Not all websites support two-factor authentication (2FA) yet, but many now do (see this site for a nice list). You’ll need to install an authenticator app on your smartphone. This makes your smartphone effectively a second key. Once you enable 2FA on a site, you will be asked to provide a PIN number the next time you login. Usually, this is only once per site/device/location. The PIN number is a rolling 6-digit value that you get from the authenticator app on your phone.

See this article for more info and help setting up 2FA.

4) Quit Using Chrome, Use Firefox

While Chrome is a very secure web browser, you have to assume that it’s horrible when it comes to privacy. Google is an advertising company, period. You are not their customer; you’re their product. Google wants to know everything about you, and just because they probably already do doesn’t mean you should let this continue.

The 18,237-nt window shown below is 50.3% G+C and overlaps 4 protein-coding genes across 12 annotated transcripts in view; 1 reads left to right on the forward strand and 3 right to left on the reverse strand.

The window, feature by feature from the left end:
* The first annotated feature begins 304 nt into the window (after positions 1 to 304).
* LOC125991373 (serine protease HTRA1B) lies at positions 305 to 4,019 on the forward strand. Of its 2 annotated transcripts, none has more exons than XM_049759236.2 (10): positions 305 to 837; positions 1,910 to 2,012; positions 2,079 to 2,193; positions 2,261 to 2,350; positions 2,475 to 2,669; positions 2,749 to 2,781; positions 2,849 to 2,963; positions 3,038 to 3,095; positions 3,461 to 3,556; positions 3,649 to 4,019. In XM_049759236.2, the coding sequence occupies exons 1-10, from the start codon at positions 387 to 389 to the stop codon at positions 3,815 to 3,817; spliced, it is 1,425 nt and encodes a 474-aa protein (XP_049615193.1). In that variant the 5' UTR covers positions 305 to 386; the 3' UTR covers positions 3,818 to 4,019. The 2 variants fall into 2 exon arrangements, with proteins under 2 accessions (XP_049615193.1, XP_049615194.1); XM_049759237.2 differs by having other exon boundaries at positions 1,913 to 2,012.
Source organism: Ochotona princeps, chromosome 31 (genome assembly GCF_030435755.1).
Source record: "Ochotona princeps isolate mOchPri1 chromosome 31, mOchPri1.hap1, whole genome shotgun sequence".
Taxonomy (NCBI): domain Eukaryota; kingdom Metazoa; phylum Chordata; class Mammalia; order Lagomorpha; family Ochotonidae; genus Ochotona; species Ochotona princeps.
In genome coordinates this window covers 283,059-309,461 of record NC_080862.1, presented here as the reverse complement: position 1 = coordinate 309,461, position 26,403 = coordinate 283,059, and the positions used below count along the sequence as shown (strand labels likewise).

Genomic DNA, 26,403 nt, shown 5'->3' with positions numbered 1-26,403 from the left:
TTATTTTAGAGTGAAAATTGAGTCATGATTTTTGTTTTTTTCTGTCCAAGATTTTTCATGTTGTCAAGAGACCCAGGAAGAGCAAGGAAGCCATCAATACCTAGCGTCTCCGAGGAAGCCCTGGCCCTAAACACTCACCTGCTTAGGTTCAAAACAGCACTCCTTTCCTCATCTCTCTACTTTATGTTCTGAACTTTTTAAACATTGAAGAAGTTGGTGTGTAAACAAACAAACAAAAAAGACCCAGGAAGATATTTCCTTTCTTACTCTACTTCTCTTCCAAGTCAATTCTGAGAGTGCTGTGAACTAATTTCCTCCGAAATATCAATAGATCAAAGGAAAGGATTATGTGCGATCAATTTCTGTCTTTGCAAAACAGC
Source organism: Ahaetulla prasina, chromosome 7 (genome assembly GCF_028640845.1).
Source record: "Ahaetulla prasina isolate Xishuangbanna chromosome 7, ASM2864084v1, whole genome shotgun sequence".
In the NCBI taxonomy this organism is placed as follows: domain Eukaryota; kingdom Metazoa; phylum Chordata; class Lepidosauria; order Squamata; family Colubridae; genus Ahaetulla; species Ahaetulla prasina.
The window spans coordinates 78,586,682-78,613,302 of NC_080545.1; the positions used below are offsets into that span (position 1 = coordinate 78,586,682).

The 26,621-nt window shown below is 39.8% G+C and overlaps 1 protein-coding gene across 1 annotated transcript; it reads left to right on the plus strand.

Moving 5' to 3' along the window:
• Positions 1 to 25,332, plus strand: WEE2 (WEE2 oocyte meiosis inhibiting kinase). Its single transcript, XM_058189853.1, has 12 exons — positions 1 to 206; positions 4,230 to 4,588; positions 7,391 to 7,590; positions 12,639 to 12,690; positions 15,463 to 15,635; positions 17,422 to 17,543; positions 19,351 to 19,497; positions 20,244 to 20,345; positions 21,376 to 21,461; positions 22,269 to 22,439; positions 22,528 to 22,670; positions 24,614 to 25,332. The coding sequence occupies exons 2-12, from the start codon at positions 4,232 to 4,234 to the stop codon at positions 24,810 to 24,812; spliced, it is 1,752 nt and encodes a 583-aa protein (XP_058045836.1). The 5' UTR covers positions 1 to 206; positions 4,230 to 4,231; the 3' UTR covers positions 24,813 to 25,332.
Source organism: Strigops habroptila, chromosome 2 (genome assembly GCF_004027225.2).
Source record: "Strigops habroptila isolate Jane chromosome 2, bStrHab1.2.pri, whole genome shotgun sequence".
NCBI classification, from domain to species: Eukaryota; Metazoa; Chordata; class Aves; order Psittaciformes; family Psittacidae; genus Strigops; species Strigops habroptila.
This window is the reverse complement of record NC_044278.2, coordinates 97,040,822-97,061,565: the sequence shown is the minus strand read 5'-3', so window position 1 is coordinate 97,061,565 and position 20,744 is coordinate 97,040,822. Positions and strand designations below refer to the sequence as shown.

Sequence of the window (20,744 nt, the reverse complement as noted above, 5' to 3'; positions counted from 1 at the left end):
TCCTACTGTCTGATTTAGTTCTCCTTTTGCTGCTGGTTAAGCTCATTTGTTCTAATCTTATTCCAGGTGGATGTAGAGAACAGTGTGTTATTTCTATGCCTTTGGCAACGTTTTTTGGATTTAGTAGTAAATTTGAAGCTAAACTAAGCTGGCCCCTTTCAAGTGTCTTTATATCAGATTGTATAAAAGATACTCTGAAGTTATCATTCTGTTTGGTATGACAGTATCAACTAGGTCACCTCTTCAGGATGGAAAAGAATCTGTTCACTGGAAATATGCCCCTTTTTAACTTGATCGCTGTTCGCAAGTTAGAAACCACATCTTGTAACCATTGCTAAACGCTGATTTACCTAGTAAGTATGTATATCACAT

You should use Firefox and you should install a small handful of privacy plugins. Seriously, you need to do this – it will go a long way towards improving your online privacy. See this article for full instructions.

On your smartphone, I would install DuckDuckGo’s browser (download here). You could install Firefox on your mobile phone, but they don’t allow extensions yet for iOS.

Bonus tip: if you want true anonymity and privacy, use Tor Browser. However, this can be much slower – so in most cases, Firefox with privacy plugins will be sufficient.

5) Stay Up to Date

You need to keep your computers and mobile devices up to date. That means updating the operating systems as well as the applications – on computers as well as on mobile devices. Bugs are found and fixed all the time. Once the bugs are announced, the bad guys pounce, trying to exploit the weaknesses before people download the fixes.